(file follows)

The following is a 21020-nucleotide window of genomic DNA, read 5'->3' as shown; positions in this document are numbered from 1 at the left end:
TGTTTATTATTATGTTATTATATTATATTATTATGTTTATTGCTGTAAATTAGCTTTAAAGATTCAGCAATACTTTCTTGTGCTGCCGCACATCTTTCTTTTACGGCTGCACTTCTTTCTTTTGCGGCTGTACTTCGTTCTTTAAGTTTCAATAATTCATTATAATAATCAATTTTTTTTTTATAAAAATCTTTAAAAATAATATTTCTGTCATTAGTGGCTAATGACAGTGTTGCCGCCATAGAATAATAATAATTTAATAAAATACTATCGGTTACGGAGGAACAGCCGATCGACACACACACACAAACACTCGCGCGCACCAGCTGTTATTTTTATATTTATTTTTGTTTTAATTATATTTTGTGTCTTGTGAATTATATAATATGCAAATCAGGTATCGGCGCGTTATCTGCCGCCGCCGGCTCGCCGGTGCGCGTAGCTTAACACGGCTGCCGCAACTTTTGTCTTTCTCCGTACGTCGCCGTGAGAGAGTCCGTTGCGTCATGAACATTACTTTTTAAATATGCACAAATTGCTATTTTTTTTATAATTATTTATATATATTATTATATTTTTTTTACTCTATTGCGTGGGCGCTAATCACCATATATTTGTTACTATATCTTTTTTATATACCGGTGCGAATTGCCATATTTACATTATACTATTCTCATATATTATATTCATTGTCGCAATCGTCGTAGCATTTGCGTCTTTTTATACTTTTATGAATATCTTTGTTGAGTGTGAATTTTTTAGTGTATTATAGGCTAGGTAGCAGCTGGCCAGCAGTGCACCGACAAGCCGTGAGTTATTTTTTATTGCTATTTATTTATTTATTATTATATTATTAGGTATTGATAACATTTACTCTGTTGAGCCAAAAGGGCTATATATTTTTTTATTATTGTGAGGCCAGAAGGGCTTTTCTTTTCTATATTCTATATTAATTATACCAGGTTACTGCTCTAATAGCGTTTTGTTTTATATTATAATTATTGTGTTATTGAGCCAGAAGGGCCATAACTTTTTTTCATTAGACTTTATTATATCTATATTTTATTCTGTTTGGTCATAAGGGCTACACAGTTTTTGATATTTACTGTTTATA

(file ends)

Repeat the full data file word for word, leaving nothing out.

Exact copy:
The following is a 21020-nucleotide window of genomic DNA, read 5'->3' as shown; positions in this document are numbered from 1 at the left end:
TGTTTATTATTATGTTATTATATTATATTATTATGTTTATTGCTGTAAATTAGCTTTAAAGATTCAGCAATACTTTCTTGTGCTGCCGCACATCTTTCTTTTACGGCTGCACTTCTTTCTTTTGCGGCTGTACTTCGTTCTTTAAGTTTCAATAATTCATTATAATAATCAATTTTTTTTTTATAAAAATCTTTAAAAATAATATTTCTGTCATTAGTGGCTAATGACAGTGTTGCCGCCATAGAATAATAATAATTTAATAAAATACTATCGGTTACGGAGGAACAGCCGATCGACACACACACACAAACACTCGCGCGCACCAGCTGTTATTTTTATATTTATTTTTGTTTTAATTATATTTTGTGTCTTGTGAATTATATAATATGCAAATCAGGTATCGGCGCGTTATCTGCCGCCGCCGGCTCGCCGGTGCGCGTAGCTTAACACGGCTGCCGCAACTTTTGTCTTTCTCCGTACGTCGCCGTGAGAGAGTCCGTTGCGTCATGAACATTACTTTTTAAATATGCACAAATTGCTATTTTTTTTATAATTATTTATATATATTATTATATTTTTTTTACTCTATTGCGTGGGCGCTAATCACCATATATTTGTTACTATATCTTTTTTATATACCGGTGCGAATTGCCATATTTACATTATACTATTCTCATATATTATATTCATTGTCGCAATCGTCGTAGCATTTGCGTCTTTTTATACTTTTATGAATATCTTTGTTGAGTGTGAATTTTTTAGTGTATTATAGGCTAGGTAGCAGCTGGCCAGCAGTGCACCGACAAGCCGTGAGTTATTTTTTATTGCTATTTATTTATTTATTATTATATTATTAGGTATTGATAACATTTACTCTGTTGAGCCAAAAGGGCTATATATTTTTTTATTATTGTGAGGCCAGAAGGGCTTTTCTTTTCTATATTCTATATTAATTATACCAGGTTACTGCTCTAATAGCGTTTTGTTTTATATTATAATTATTGTGTTATTGAGCCAGAAGGGCCATAACTTTTTTTCATTAGACTTTATTATATCTATATTTTATTCTGTTTGGTCATAAGGGCTACACAGTTTTTGATATTTACTGTTTATA